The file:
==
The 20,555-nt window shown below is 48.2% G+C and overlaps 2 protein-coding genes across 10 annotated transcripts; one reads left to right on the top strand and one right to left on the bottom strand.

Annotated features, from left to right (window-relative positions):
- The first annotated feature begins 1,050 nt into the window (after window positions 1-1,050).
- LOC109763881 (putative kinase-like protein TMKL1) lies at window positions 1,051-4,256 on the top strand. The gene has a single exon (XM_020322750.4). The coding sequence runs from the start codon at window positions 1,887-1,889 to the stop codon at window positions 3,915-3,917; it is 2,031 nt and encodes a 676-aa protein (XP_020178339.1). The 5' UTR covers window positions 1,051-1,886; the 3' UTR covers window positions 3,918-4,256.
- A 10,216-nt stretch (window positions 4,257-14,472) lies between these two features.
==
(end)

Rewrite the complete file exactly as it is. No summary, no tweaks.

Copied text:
The 20,555-nt window shown below is 48.2% G+C and overlaps 2 protein-coding genes across 10 annotated transcripts; one reads left to right on the top strand and one right to left on the bottom strand.

Annotated features, from left to right (window-relative positions):
- The first annotated feature begins 1,050 nt into the window (after window positions 1-1,050).
- LOC109763881 (putative kinase-like protein TMKL1) lies at window positions 1,051-4,256 on the top strand. The gene has a single exon (XM_020322750.4). The coding sequence runs from the start codon at window positions 1,887-1,889 to the stop codon at window positions 3,915-3,917; it is 2,031 nt and encodes a 676-aa protein (XP_020178339.1). The 5' UTR covers window positions 1,051-1,886; the 3' UTR covers window positions 3,918-4,256.
- A 10,216-nt stretch (window positions 4,257-14,472) lies between these two features.